to others' needs and empathic with others' feelings. Actually, if we
ourselves have experienced the same stressful situations as a troubled
person is experiencing, we are more likely to show concern for them
(Dovidio & Morris, 1975). Altruistic people are more honest, have
greater self-efficacy and self-control, and feel more responsible and
integrated (Ruston, 1980). The research just cited tells us some of the
interpersonal characteristics that are associated with being
considerate; perhaps self-help projects developing some of these
related traits would help you gradually increase your altruism.
Parents, who discourage aggression and are sharing, caring,
and empathic themselves, showing the child how and why to help
others, are more likely to produce altruistic children (Kohn, 1988).
Such parents often give the child practice caring for a sibling or a dog
and encourage the child to see him/herself as sensitive to others'
needs. At an early age, girls and boys are curious, gentle, and helpful
with a baby. Helping comes natural to most humans if they have had
good interpersonal relationships. Etzione (1993) says the evidence is
clear that youngsters close to their parents are less likely to become
delinquent. Divorce often disrupts the relationship with one parent.
Other relationships are also less meaningful: children have babysitters
rather than nannies. Larger schools afford less bonding with teachers
and perhaps with peers. There are fewer and fewer master
craftsmen/women for young people to relate to at work. The world is
becoming less personally caring.
More recent research (Tangney, 1988; Betancourt, Hardin & Manzi,
1988) suggests helping is related to: guilt feelings ("I feel badly about
what I did") but not shame ("I am an awful person"), believing the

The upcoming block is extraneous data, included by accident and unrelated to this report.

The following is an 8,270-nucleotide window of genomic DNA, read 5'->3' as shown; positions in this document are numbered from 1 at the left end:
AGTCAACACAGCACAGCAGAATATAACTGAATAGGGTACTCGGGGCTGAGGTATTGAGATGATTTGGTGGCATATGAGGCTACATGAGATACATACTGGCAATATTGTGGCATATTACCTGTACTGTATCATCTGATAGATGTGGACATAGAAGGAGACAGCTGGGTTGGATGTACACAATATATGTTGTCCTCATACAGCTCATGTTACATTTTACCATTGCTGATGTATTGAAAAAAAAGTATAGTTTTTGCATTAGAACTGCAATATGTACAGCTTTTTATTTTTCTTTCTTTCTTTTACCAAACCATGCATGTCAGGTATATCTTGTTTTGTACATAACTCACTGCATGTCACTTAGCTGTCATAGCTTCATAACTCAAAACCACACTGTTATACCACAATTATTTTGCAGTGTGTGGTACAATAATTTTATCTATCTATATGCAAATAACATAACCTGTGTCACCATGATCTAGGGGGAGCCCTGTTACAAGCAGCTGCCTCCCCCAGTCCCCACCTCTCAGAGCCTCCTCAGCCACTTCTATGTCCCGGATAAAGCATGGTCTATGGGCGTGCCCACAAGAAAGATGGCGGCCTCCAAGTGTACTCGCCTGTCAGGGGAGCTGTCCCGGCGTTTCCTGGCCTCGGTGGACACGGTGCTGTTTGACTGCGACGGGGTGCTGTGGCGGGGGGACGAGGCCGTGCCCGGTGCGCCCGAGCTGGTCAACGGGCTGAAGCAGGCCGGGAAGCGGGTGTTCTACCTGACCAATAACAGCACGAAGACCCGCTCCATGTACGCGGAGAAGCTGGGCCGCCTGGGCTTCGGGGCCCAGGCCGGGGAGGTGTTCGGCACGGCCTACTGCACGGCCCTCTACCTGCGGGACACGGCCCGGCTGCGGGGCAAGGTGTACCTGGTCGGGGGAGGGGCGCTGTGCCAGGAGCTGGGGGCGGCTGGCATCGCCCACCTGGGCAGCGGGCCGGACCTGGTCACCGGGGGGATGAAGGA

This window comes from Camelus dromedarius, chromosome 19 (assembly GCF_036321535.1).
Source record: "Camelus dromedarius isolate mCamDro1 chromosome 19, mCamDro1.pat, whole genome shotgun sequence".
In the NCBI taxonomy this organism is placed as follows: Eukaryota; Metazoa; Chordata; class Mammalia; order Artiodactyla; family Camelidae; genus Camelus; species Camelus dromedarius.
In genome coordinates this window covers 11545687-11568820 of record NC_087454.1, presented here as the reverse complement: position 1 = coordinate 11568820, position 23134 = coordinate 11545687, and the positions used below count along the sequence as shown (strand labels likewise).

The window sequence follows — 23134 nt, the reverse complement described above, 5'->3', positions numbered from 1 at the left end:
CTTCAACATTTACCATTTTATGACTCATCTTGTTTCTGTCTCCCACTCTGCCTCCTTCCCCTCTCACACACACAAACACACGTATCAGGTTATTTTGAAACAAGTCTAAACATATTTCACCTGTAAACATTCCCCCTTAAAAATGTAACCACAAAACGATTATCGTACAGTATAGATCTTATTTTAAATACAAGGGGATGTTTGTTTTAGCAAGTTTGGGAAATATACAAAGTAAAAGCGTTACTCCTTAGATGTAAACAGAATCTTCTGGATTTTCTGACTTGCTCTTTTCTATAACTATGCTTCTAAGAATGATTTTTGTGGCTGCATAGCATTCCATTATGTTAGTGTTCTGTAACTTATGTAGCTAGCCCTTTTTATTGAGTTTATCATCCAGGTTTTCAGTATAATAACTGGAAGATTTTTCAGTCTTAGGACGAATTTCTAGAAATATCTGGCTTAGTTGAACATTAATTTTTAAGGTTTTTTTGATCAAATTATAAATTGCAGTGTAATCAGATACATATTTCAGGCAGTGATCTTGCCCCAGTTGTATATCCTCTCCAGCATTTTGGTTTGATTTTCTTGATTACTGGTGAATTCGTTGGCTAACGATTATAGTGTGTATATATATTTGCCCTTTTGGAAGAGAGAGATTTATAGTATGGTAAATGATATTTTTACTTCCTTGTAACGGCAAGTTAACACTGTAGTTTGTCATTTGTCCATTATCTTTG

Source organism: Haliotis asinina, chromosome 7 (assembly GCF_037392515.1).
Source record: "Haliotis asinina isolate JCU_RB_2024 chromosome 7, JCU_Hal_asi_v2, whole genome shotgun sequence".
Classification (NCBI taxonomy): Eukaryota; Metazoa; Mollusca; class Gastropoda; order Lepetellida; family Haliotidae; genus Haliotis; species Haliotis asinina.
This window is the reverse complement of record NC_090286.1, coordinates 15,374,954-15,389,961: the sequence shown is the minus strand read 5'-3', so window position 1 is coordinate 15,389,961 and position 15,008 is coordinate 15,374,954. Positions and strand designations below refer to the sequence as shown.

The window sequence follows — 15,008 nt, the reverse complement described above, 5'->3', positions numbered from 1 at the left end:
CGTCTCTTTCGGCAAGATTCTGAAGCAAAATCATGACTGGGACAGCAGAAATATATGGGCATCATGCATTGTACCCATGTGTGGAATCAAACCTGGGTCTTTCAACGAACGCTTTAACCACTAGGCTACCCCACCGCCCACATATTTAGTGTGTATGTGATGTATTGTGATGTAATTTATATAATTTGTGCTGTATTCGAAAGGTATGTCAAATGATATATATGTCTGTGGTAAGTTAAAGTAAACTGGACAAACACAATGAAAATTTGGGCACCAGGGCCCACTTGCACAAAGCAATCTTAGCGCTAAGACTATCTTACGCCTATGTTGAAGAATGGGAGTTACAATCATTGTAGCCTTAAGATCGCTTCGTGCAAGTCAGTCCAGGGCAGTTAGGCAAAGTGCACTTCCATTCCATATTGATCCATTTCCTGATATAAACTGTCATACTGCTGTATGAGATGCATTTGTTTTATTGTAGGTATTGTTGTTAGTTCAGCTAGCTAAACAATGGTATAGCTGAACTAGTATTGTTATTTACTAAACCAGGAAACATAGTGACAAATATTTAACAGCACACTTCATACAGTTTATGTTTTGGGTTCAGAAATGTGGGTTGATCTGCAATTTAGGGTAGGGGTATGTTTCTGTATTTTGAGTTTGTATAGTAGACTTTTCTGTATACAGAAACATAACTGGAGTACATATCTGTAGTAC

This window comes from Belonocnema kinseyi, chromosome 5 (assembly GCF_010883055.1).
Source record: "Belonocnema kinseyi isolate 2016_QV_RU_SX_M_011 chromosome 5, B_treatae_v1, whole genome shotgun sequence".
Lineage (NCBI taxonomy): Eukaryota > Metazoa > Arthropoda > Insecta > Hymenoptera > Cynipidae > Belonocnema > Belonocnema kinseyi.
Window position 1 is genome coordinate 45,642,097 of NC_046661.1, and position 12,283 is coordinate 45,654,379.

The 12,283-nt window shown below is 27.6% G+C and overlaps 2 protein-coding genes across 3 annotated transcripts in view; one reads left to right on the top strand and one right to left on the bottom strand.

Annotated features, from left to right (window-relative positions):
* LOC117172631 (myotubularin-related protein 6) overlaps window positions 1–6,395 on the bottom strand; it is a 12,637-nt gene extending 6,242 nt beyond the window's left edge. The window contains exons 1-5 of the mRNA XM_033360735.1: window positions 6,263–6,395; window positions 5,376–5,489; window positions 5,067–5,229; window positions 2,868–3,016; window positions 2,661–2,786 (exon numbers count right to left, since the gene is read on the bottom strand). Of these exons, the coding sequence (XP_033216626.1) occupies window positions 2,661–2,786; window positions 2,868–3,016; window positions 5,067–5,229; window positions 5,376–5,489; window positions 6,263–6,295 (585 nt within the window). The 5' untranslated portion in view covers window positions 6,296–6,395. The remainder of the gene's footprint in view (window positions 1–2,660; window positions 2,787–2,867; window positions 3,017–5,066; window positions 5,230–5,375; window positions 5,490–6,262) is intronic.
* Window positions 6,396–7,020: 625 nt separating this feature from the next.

helpee is not to blame for his/her problems, focusing on the helpee's
feelings (rather than remaining "objective"), and having other
emotions, both positive (sympathy, grief, pity, or sadness) and
negative (upset, worried, or angry about the circumstances). Perhaps
as a society we are less personally involved in relationships than we
used to be. Emotions and values are closely connected.
What factors in the environment help us become a giving
person? Naturally, caring more frequently occurs where the helpee is
liked and where helping similar persons has been modeled by others
and is rewarded, e.g. when a person really needs help and shows their
appreciation. However, bystanders will often deny or overlook the
needs of others, such as a person who is sick, drunk, or being
attacked. We assume others will step in and help. But others don't.
This occurs even when the hurting person is right in front of us, so is it
any wonder that we don't think much about the poor in the slums
along the freeway as we speed by or that we quickly forget about the
sick or uneducated child we see on TV who is 10,000 miles away?
(McGovern, Ditzian, & Taylor, 1975; Weiss, Boyer, Lombardo, & Stich,
1973; Mussen & Eisenberg-Berg, 1977)
Research has also documented the obvious, namely, that a warm,
friendly community or environment encourages more helping